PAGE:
Chihaya once told you a story: a burning village, a man on a horse, an outstretched hand. Now you bend to look the child in the eye, smile warmly, and hold out your hand to him. "It's all right, Savior. From today on, I'll be your guardian."

From today on, you will be his whole world.

The boy does not remember his name, so you call him Hanashiro, and tell him that it means the white flowers that fall in spring like rain. Every night, you tuck Hanashiro into bed; you read him another chapter from Sai's history books, and you sing him to sleep. Hanashiro does not like the bloodstained stories, but he often asks you for another song, and another, until he can no longer keep his eyes open.

Very likely, he is only trying to delay his bedtime. But when you rise from his bedside, the warmth of his hair lingers on your fingertips, and you think: he is the first person who has asked you to sing for him.



 

Hanashiro has quite the habit of skipping class.

Ginshu has spent a good half of the afternoon pacing every hall and corridor yelling for Hanashiro, but when he goes out into the garden, you observe with some amusement that he does not think to look up. While his back is turned, you fly up into the foliage and perch on the branch next to the missing Savior. "Shh."

You both sit very still in the tree until the search party has gone back indoors, then you turn to him. "Is something the matter, my little Savior?"

He hugs his knees with his hands and says morosely, "Don't call me that, Shirofukurou. I don't want to save the world. I don't know that there's a single thing in it worth liking."

"Don't say that, Hanashiro. This is a beautiful world, with many beautiful things in it." Something occurs to you. "If you don't want to go to class, Hanashiro, then I'll give you permission to skip. Just for today, on condition that you go somewhere with me, all right?"

You help him climb down the tree, then take his hand and teleport to the other side of the city. It is early spring, and the cherry blossom forest blooms verdant and white, the path between the trees already strewn with fallen flowers. As you walk beneath the canopy, the wind covers you both in a rain of white. Hanashiro shakes his head to get rid of the shower, then looks up at you, eyes wide. "I've never seen so many flowers before."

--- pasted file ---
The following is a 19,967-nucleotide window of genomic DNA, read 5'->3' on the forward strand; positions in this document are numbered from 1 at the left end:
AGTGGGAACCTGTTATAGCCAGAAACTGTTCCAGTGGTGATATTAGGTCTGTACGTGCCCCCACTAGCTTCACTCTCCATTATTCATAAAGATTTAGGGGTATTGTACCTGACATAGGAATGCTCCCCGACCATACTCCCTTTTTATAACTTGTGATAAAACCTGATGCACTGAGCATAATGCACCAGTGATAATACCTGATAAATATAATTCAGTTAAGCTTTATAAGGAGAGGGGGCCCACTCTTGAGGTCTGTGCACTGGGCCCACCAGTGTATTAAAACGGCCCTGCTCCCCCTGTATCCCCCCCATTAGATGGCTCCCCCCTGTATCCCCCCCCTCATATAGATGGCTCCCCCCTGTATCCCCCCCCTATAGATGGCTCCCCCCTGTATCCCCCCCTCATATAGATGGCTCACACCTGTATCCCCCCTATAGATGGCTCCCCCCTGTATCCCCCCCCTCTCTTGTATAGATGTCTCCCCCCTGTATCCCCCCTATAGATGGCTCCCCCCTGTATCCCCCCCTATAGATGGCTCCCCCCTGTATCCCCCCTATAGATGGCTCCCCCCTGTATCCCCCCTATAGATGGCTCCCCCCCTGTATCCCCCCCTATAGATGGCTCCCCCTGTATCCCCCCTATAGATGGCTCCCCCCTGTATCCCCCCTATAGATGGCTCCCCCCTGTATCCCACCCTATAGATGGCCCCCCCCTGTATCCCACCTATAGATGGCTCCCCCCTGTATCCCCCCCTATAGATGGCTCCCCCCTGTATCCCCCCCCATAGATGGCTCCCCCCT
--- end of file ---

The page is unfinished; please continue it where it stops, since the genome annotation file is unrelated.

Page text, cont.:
You smile, and reach out to brush the remaining petals from his hair.




 

Hanashiro dislikes his entire rotation of tutors, but he will sit quietly if you tell him to. So you escort him to his lessons to make sure he goes, and when he is done for the day, you take him out into the palace gardens and walk with him among the trees and the flowers.

That summer, you sit with him beneath the hanging wisteria and play the koto for him, a string arrangement of the song Chihaya showed you many years ago. Flowers, returning for burial. You tell Hanashiro that the song represents a choice the world must make. When white flowers drift from the sky neverending, will it be the world, or winter, that is buried?

Hanashiro listens attentively as you play. A warm wind blows, lifting his hair, and pale purple petals cover your shoulders and his. As you pluck the last note and look up, the cadence echoes through the air, and he picks up a flower and lets it unfurl in his hand. “Shirofukurou, when I grow up, I’ll end the winter and bring back the springtime. At that time, will you teach me this song, too?”

You smile and reach out to brush the fallen flowers from his hair. “Of course, Hanashiro.”

That autumn, you take him by horse-carriage to Shi, where you stand with him at the eastern edge of the continent and look out across the boundless ocean. Over the rocky shore, great waves crest and break, and seabirds cry as they soar into the bright horizon. "See, Hanashiro? This is a beautiful world, with many beautiful things in it. And when you grow up, you'll grow strong enough to protect all of it."

At your side, Hanashiro stills, his small hand tightening in yours. He looks up at you, tilts his head, and says very seriously, "Shirofukurou, would you still like me if I wasn't the Savior?"

“Of course I would.” You lean down to look him in the eye, place both hands on his shoulders, and smile warmly. "But you are the Savior, Hanashiro, so need you ask that question at all?"





The Warden's Tower is empty.